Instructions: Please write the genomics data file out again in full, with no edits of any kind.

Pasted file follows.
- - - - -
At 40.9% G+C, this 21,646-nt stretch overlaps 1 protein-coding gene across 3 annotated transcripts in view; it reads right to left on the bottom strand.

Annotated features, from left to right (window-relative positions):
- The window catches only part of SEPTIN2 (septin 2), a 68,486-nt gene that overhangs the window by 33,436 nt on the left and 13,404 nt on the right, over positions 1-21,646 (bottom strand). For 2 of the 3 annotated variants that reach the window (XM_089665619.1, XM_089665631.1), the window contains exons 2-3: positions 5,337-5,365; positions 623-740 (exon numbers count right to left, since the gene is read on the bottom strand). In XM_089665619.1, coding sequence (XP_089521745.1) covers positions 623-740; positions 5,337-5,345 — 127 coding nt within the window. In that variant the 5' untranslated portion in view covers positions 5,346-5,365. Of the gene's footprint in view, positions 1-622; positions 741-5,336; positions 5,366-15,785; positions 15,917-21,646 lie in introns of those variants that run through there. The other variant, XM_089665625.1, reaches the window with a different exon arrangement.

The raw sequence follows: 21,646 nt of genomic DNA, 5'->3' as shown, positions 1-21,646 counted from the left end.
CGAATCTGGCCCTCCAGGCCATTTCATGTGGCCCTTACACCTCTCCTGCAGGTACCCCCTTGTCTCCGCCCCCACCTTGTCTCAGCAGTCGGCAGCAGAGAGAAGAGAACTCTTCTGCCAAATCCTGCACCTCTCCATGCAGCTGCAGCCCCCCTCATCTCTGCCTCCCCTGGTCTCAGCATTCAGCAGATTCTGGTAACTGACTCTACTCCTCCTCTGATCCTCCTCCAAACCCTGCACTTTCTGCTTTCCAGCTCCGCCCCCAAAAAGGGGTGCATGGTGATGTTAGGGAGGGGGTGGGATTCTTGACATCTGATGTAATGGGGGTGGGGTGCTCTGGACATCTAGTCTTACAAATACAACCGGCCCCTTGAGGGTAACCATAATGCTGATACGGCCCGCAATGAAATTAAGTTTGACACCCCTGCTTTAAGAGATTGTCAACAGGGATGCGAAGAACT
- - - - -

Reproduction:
At 40.9% G+C, this 21,646-nt stretch overlaps 1 protein-coding gene across 3 annotated transcripts in view; it reads right to left on the bottom strand.

Annotated features, from left to right (window-relative positions):
- The window catches only part of SEPTIN2 (septin 2), a 68,486-nt gene that overhangs the window by 33,436 nt on the left and 13,404 nt on the right, over positions 1-21,646 (bottom strand). For 2 of the 3 annotated variants that reach the window (XM_089665619.1, XM_089665631.1), the window contains exons 2-3: positions 5,337-5,365; positions 623-740 (exon numbers count right to left, since the gene is read on the bottom strand). In XM_089665619.1, coding sequence (XP_089521745.1) covers positions 623-740; positions 5,337-5,345 — 127 coding nt within the window. In that variant the 5' untranslated portion in view covers positions 5,346-5,365. Of the gene's footprint in view, positions 1-622; positions 741-5,336; positions 5,366-15,785; positions 15,917-21,646 lie in introns of those variants that run through there. The other variant, XM_089665625.1, reaches the window with a different exon arrangement.

The raw sequence follows: 21,646 nt of genomic DNA, 5'->3' as shown, positions 1-21,646 counted from the left end.
CGAATCTGGCCCTCCAGGCCATTTCATGTGGCCCTTACACCTCTCCTGCAGGTACCCCCTTGTCTCCGCCCCCACCTTGTCTCAGCAGTCGGCAGCAGAGAGAAGAGAACTCTTCTGCCAAATCCTGCACCTCTCCATGCAGCTGCAGCCCCCCTCATCTCTGCCTCCCCTGGTCTCAGCATTCAGCAGATTCTGGTAACTGACTCTACTCCTCCTCTGATCCTCCTCCAAACCCTGCACTTTCTGCTTTCCAGCTCCGCCCCCAAAAAGGGGTGCATGGTGATGTTAGGGAGGGGGTGGGATTCTTGACATCTGATGTAATGGGGGTGGGGTGCTCTGGACATCTAGTCTTACAAATACAACCGGCCCCTTGAGGGTAACCATAATGCTGATACGGCCCGCAATGAAATTAAGTTTGACACCCCTGCTTTAAGAGATTGTCAACAGGGATGCGAAGAACT